My husband is out tonight on a drinking binge with some old friends and I am wide awake at 3 a.m. As much as I hate to admit it, I miss him and his snuggling dearly, even if I know he’ll be home before the sun rises. He doesn’t go out that often and I’ve gotten used to having him around and seeing him before I go to sleep. So on the few occasions that he’s out, I end up staying awake, awaiting his return. I sent him a text message letting him know that I’m still wide awake and that I’m just too used to having him asleep beside me. And he texted back with a smiley, “Now you know.” Yeah, I think I do : )
The homemaker in me was dying to try something new in the kitchen. There was leftover Vigan longganisa that’s too few to fry so I thought of whipping up an easy pasta dish. All you have to do is to saute lots of minced garlic in olive oil and a little butter. Add a few tomatoes (for me this is optional). Add the longganisa with the casing/skin removed; it’s supposed to look a lot like ground pork. Add red bell pepper sliced in strips. The more the merrier. Lastly, add the cooked pasta linguine. Season with salt, pepper, dried basil, and parmesan cheese. Garnish with parsley or kinchay.
Zoe turned 2 years old yesterday. We started her special day by waking her up to hear the 6 am mass. I tell you, Zoe is not and has never been a morning person, so waking her up that early was a much-dreaded task. We didn’t want to spoil her day but we had to disturb her at such an ungodly hour. Surprisingly, Zoe was as gracious as can be. There were a few grunts and leg kicking, but overall, she was cooperative, as if she knew it was her special day and she has to be in her best behavior, even if that means waking up before sunrise. She was quiet at church, just sitting with us on the pew most of the time, although she did ask her dad to roam around with her during the homily part, not that she was listening to the homily, haha. After mass we headed home and I cooked egg noodles (aka misua) with ground pork and patola for breakfast. Zoe ate her birthday noodles and after a few minutes more of pretending to be a morning person, she demanded to be put back to sleep by saying in her i-need-you-here-right-now voice, “Mommmy dede!” I, of course, happily obliged the birthday girl to her favorite milk and went back to sleep with her. As you may now know, I also am not a morning person…after all, I am my daughter’s mother (haha). I woke up with my husband taking a picture of me and Zoe, the Sleeping Duo as he fondly calls us. My husband just loves taking pictures of me at my horrid best—asleep with my mouth open, saliva drooling from my mouth, with Zoe positioned horizontally over my breast and suckling the way puppies and piglets do. It’s really horrifying but he sees otherwise…as some sort of tender Kodak moment between mother and child. I have, many times, secretly considered wearing make-up to bed because I never know when this cameraman will strike. Sorry, I will not post the picture here! It was almost time for lunch when I woke up. The birthday girl was still snoozing away in dreamland. Because of the shift in the day’s pattern (waking up at 6 am disrupted Zoe’s sleep schedule for the day. Her normal wake time is 10 am), again, it took us forever to wake her up for lunch. My husband had sung all the Barney and Elmo songs he knows to get her up and about, to no avail. Funny how Zoe seems so deep in sleep when you want her awake, but so easy to wake (at the drop of a feather!) when you want her sleeping soundly because mommy and daddy would like to have some, ahem, private moment together. Why is that so? I guess it’s one of those universal why’s, huh?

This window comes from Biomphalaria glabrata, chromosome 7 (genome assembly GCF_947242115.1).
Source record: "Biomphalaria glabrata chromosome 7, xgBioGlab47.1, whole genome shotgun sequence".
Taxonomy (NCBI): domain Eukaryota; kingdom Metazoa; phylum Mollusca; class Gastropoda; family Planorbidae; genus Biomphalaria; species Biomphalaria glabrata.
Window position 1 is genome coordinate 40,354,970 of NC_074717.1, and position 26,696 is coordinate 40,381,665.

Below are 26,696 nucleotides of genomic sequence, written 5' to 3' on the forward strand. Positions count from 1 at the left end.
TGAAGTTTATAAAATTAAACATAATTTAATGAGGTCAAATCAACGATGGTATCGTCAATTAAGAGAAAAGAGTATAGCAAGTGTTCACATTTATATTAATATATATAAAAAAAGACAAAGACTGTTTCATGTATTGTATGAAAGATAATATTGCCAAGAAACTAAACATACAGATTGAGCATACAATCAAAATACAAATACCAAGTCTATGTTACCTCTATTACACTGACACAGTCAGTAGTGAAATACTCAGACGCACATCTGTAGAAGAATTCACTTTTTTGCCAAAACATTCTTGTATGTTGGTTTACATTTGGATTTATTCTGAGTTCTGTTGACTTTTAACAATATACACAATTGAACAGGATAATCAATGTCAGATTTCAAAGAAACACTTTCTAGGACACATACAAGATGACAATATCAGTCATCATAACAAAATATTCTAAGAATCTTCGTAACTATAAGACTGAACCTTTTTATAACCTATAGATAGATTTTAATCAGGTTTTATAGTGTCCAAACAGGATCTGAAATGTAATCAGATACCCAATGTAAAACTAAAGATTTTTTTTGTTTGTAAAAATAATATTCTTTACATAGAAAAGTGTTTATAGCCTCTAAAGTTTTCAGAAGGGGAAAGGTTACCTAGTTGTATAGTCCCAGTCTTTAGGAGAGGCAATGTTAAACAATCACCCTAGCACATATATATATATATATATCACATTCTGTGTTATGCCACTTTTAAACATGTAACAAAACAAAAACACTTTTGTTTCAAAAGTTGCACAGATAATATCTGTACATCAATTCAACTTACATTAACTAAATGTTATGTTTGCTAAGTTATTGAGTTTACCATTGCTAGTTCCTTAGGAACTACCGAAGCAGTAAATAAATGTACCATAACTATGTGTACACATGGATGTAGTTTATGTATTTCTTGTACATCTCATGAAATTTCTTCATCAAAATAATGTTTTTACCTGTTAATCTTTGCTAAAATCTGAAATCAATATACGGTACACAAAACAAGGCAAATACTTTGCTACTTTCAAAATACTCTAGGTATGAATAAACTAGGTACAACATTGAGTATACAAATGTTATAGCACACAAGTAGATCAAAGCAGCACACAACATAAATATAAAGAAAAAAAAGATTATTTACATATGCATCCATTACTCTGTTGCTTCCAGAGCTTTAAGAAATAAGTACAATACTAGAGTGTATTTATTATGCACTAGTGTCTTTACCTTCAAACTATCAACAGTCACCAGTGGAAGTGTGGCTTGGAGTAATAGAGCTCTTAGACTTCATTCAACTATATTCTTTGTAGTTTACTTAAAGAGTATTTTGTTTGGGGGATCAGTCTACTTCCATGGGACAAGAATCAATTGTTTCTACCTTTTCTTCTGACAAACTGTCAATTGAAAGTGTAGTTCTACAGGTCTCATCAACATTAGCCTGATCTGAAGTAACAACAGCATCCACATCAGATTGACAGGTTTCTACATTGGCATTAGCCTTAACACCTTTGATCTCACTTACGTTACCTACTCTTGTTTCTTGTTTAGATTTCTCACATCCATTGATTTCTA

Lunch was eaten at Toho Restaurant along President’s Avenue in BF. I have eaten here ages ago but hubby has never tried it, and a feature on QTV as one of the oldest restos in the metro got us curious. We ordered tofu w/ lechon, lumpia letsugas, and yang chow fried rice. Zoe ate a lot of the rice, by herself, and the free soup. The food was okay, nothing spectacular. The price was very reasonable. Perhaps we’d go back to try their other dishes. We capped our lunch by buying ice cream at the nearby Ice Cream Store. It had all sorts of ice cream with various flavors from the ice pops to pinipig to ice cream in cups, and even an ice cream sandwich. We are not familiar with the brand of ice cream they had but their ice cream passed our tastebuds. A cup of ice cream for less than 10 pesos, not bad at all. We’re thinking of stocking up on their ice cream for our personal consumption, hehe.